Article

Potent and persistent in vivo anti-HBV activity of chemically modified siRNAs.

Sirna Therapeutics, Inc., 2950 Wilderness Place, Boulder, Colorado 80301, USA.
Nature Biotechnology (Impact Factor: 39.08). 08/2005; 23(8):1002-7. DOI: 10.1038/nbt1122
Source: PubMed

ABSTRACT The efficacy of lipid-encapsulated, chemically modified short interfering RNA (siRNA) targeted to hepatitis B virus (HBV) was examined in an in vivo mouse model of HBV replication. Stabilized siRNA targeted to the HBV RNA was incorporated into a specialized liposome to form a stable nucleic-acid-lipid particle (SNALP) and administered by intravenous injection into mice carrying replicating HBV. The improved efficacy of siRNA-SNALP compared to unformulated siRNA correlates with a longer half-life in plasma and liver. Three daily intravenous injections of 3 mg/kg/day reduced serum HBV DNA >1.0 log(10). The reduction in HBV DNA was specific, dose-dependent and lasted for up to 7 d after dosing. Furthermore, reductions were seen in serum HBV DNA for up to 6 weeks with weekly dosing. The advances demonstrated here, including persistence of in vivo activity, use of lower doses and reduced dosing frequency are important steps in making siRNA a clinically viable therapeutic approach.

0 Bookmarks
 · 
129 Views
  • Source
    [Show abstract] [Hide abstract]
    ABSTRACT: Small interfering RNA (siRNA) has proved to be a powerful tool for target-specific gene silencing via RNA interference (RNAi). Its ability to control targeted gene expression gives new hope to gene therapy as a treatment for cancers and genetic diseases. However, siRNA shows poor pharmacological properties, such as low serum stability, off-targeting, and innate immune responses, which present a significant challenge for clinical applications. In addition, siRNA cannot cross the cell membrane for RNAi activity because of its anionic property and stiff structure. Therefore, the development of a safe, stable, and efficient system for the delivery of siRNA therapeutics into the cytoplasm of targeted cells is crucial. Several nanoparticle platforms for siRNA delivery have been developed to overcome the major hurdles facing the therapeutic uses of siRNA. This review covers a broad spectrum of non-viral siRNA delivery systems developed for enhanced cellular uptake and targeted gene silencing in vitro and in vivo and discusses their characteristics and opportunities for clinical applications of therapeutic siRNA.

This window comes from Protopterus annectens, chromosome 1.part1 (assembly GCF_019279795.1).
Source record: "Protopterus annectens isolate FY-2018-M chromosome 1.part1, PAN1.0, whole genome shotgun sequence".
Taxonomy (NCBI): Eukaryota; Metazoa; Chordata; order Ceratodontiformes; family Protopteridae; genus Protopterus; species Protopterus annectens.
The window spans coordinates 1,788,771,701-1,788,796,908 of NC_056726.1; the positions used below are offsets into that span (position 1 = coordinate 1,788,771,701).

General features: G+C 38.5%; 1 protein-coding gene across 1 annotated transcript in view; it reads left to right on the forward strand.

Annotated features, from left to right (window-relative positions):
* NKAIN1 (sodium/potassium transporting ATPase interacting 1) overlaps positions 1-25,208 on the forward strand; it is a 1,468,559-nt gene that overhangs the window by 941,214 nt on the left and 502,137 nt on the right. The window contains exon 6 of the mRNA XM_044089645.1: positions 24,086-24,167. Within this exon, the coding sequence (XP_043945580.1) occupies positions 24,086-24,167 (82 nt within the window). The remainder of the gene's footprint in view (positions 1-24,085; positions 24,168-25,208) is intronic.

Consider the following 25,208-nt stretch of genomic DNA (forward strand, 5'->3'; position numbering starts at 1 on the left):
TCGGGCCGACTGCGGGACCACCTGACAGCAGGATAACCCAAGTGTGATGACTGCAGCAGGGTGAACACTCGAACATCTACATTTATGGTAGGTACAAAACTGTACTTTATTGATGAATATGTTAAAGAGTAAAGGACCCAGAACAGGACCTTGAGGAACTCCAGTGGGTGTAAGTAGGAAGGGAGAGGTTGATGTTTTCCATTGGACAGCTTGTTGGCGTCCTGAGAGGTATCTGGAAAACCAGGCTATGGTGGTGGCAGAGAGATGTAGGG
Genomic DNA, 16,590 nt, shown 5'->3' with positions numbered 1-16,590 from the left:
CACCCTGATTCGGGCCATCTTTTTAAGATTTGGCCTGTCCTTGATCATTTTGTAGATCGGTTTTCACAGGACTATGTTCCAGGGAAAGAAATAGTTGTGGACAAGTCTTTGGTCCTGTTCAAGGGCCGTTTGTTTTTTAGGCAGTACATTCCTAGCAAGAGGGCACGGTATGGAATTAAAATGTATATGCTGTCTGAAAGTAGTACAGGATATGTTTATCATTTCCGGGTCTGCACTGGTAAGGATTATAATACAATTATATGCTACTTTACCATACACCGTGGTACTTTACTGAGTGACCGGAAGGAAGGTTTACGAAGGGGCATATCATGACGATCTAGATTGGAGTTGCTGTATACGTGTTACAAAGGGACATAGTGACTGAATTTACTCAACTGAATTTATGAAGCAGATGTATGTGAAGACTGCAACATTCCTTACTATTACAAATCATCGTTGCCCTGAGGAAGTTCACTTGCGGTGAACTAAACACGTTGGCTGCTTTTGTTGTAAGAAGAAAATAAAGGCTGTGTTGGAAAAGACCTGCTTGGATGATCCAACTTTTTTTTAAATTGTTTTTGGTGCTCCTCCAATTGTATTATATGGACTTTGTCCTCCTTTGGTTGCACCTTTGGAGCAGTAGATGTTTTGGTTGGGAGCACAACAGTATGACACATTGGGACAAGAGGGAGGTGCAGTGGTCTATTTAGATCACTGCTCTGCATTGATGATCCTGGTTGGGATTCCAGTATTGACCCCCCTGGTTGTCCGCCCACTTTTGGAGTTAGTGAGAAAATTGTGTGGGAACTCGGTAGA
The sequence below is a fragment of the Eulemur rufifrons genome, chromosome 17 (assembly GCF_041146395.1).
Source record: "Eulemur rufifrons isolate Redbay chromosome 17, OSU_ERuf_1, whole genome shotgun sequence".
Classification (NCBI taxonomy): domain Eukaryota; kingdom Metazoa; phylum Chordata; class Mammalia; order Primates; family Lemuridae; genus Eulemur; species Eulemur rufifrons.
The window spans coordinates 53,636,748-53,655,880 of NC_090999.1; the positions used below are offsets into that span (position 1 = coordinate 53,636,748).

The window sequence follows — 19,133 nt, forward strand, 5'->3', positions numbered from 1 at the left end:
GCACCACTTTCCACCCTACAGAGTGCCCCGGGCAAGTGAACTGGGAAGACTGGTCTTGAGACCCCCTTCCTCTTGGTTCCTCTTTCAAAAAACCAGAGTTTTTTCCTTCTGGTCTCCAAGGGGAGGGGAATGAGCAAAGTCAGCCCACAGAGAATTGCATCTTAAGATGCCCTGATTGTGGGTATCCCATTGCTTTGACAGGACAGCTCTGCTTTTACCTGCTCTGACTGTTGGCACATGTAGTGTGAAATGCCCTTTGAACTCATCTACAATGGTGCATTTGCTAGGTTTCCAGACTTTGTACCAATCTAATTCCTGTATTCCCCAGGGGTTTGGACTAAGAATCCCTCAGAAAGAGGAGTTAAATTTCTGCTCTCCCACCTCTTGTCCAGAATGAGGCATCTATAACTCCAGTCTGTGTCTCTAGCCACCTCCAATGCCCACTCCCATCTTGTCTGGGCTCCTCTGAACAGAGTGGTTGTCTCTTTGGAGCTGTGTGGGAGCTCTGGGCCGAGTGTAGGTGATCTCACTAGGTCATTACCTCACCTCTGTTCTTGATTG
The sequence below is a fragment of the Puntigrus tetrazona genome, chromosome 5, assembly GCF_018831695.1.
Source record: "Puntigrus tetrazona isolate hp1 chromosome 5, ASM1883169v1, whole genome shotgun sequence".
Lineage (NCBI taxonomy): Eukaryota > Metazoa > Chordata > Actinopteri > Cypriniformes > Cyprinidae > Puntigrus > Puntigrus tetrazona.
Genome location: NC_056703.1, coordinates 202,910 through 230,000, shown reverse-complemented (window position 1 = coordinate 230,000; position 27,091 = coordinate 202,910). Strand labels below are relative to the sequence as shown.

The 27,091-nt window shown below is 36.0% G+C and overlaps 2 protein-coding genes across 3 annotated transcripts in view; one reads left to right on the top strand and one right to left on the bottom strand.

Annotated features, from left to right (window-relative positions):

Theranostics 01/2014; 4(12):1211-1232. · 7.83 Impact Factor
  • Source
    [Show abstract] [Hide abstract]
    ABSTRACT: This paper presents a microfluidic method for precise control of the size and polydispersity of surfactant–DNA nanoparticles. A mixture of surfactant and DNA dispersed in 35% ethanol is focused between two streams of pure water in a microfluidic channel. As a result, a rapid change of solvent quality takes place in the central stream, and the surfactant-bound DNA molecules undergo a fast coil–globule transition. By adjusting the concentrations of DNA and surfactant, fine-tuning of the nanoparticle size, down to a hydrodynamic diameter of 70 nm with a polydispersity index below 0.2, can be achieved with a good reproducibility.
    Langmuir 11/2014; 30(44):13125-13136. · 4.38 Impact Factor
  • [Show abstract] [Hide abstract]
    ABSTRACT: Chronic HBV infection is a major public health concern affecting over 240 million people worldwide. Although suppression of HBV replication is achieved in the majority of patients with currently available newer antivirals, discontinuation of therapy prior to hepatitis B surface antigen loss or seroconversion is associated with relapse of HBV in the majority of cases. Thus, new therapeutic modalities are needed to achieve eradication of the virus from chronically infected patients in the absence of therapy. The basis of HBV persistence includes viral and host factors. Here, we review novel strategies to achieve sustained cure or elimination of HBV. The novel approaches include targeting the viral and or host factors required for viral persistence, and novel immune-based therapies, including therapeutic vaccines.
    Future Virology 06/2014; 9(6):565-585. · 1.00 Impact Factor

Full-text (2 Sources)

Download
60 Downloads
Available from
Jun 3, 2014